You want to refinance, but is it worth it? Did you know that it takes more than determining if you can get a lower rate? A lot goes into the decision to refinance. If you aren’t careful, you could end up overpaying for a refinance or refinancing when it’s not necessary.
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So how do you know when refinancing will save you money? It’s all about the break-even point.
What is the Break-Even Point?
Your break-even point is when you start realizing the savings from refinancing. First, you have to cover the closing costs, then you realize the savings.
Paying off the closing costs in this regard is figurative. You aren’t literally paying anyone back. It’s just a measure of how long it would take you to recover the costs you paid for the loan to see if it makes sense to refinance. The break-even calculation is as follows:
Total closing costs/Monthly savings = Months to break-even
Now you take the months to break-even and decide if you will still be in the home long enough to enjoy the savings. Let’s say it would take you 4 years to recover the closing costs. Let’s also say that you will move in the next 3 years. It obviously doesn’t make sense to refinance. Even though you may have a lower payment, you’ll still pay more in the end.
Look at the Big Picture
Deciding if you will save money when refinancing isn’t just about looking at the monthly payment, you also need to look at the big picture. You should total up the closing costs and the interest over the life of the loan to see the true cost of the loan.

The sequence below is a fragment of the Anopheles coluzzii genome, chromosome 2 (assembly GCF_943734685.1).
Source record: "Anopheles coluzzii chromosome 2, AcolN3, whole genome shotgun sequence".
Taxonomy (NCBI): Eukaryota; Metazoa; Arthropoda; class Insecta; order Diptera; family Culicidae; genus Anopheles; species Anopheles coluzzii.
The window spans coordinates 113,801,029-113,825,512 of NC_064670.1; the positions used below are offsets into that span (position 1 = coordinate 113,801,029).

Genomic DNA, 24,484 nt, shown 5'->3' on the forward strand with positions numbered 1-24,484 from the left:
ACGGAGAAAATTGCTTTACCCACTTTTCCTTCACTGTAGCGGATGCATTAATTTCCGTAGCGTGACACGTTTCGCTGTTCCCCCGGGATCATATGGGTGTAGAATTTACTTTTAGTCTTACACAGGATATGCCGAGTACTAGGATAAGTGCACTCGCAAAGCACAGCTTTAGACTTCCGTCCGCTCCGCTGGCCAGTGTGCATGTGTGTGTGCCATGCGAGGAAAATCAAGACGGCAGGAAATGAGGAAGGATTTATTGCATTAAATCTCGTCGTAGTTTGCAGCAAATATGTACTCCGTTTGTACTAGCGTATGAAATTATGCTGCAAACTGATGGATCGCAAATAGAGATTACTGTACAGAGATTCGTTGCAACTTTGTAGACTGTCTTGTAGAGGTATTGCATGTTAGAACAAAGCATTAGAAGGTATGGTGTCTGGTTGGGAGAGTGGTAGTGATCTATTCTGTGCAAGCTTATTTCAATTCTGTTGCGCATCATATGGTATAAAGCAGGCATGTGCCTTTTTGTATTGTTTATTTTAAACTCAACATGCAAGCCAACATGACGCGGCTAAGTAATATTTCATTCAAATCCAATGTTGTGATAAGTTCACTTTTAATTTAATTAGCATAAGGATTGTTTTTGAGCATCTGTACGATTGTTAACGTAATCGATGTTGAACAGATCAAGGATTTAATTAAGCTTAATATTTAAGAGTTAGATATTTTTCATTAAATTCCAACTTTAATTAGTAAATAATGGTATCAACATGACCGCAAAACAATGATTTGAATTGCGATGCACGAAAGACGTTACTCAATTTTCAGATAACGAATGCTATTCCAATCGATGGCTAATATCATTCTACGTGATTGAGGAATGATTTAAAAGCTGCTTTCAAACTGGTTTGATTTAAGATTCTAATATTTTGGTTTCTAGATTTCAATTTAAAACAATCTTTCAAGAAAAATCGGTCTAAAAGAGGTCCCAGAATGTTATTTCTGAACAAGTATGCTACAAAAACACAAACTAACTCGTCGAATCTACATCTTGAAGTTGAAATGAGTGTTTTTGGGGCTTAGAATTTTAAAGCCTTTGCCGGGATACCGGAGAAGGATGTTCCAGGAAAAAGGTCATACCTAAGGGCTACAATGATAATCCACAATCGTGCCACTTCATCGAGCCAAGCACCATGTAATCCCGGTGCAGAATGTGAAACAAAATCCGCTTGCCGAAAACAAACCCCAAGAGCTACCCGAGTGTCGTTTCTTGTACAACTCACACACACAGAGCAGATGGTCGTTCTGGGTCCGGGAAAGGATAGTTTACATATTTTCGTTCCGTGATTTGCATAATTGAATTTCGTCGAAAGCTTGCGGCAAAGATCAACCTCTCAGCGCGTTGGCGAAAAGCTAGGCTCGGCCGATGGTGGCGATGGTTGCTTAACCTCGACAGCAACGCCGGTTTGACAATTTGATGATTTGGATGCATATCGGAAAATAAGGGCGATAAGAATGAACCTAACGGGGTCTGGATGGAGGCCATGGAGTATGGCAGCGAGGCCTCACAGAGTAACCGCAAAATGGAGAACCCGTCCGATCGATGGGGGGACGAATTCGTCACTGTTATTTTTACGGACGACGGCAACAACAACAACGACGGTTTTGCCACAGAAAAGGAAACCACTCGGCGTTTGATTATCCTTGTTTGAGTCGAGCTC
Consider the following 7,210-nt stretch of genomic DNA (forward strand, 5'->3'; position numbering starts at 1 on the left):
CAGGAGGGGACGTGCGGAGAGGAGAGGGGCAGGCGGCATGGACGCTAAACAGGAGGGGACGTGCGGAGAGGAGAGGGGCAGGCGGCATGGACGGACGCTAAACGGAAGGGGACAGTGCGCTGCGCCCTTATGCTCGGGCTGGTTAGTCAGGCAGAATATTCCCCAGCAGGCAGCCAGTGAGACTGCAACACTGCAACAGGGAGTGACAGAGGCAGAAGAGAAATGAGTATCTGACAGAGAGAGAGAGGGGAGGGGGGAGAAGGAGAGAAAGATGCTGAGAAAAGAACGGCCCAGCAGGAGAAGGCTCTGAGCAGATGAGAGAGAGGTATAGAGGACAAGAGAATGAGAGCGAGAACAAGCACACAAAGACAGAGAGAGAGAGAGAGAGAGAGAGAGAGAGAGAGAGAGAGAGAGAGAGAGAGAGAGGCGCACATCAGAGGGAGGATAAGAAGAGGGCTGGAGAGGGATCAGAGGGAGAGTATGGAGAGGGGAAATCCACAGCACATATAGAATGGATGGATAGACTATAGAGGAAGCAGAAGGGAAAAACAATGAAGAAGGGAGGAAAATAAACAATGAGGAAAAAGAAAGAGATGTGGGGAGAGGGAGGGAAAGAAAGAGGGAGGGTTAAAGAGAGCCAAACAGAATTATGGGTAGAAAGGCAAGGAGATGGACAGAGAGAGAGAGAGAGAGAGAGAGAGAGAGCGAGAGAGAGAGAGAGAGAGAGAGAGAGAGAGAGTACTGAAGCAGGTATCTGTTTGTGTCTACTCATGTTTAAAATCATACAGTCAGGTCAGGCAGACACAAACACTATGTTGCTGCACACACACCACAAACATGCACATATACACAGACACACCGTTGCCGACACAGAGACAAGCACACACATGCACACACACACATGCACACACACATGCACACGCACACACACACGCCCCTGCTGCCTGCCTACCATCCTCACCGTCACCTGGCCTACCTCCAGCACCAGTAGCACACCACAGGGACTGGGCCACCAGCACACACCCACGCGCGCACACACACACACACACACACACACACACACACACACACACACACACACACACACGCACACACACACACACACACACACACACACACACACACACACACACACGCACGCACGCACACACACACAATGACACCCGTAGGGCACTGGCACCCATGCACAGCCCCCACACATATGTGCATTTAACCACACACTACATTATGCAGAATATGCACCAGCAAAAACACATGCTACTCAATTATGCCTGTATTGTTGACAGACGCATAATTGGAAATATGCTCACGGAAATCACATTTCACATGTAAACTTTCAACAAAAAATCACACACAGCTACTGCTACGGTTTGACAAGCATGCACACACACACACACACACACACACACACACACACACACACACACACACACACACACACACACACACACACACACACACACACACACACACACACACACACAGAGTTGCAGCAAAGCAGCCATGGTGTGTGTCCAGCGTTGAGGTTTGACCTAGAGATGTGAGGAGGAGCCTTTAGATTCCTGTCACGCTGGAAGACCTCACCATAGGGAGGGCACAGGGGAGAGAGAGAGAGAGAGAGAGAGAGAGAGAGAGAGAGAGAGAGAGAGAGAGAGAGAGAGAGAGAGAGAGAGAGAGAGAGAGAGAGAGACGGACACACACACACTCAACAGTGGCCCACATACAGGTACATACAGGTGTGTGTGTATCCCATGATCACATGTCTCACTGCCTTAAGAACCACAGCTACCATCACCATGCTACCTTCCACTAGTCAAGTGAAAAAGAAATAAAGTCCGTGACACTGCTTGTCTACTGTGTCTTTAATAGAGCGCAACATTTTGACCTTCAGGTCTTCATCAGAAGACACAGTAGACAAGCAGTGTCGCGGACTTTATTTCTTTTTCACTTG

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For example, let’s say you can lower your interest rate. You assume that you’ll save money because you have a lower payment. It makes sense, but once you dig a little deeper, you may find that you won’t save money. If you restart your loan term, you will pay the lower interest rate, but for a longer time. You just added months onto your loan term. If you add up the total cost of the interest over the life of the loan, you may see that the refinanced loan will cost you more in the end.
This means that you should ask your lender not only what your monthly payment is, but also how much the loan will cost at the end of the term. You can then compare it to what your current loan would cost at the end of the term. Are you saving money? Is it enough of savings to make it worth it?
Exceptions to the Rule
Now, these rules only apply if you have a fixed-rate mortgage now and are refinancing into another fixed-rate mortgage. If you have an ARM or interest-only loan now and want to refinance, the break-even point may not help.
In these cases, it’s all about getting a steady and predictable interest rate. There’s something to be said about predictability. You’ll know what your mortgage payment is each month and you won’t have to worry about it adjusting or being unable to afford your mortgage payment. In these cases, you just have to use your common sense. Is the payment more affordable? Is the interest rate along the same lines that other lenders would charge? Are you taking the shortest term that you can afford?
These are questions you should ask yourself. Remember, if you can afford a shorter term, you’ll minimize the total cost of the interest that you pay. If you take another 30-year term, it’s like the years that you already paid on your loan disappear. You start from ground zero – is that where you want to start?
Refinancing your mortgage can save you money, but only if you choose the right loan. Don’t get caught up in interest rates and forget about the closing costs and the total cost of the loan. Look at the big picture to decide what loan will work best for you.
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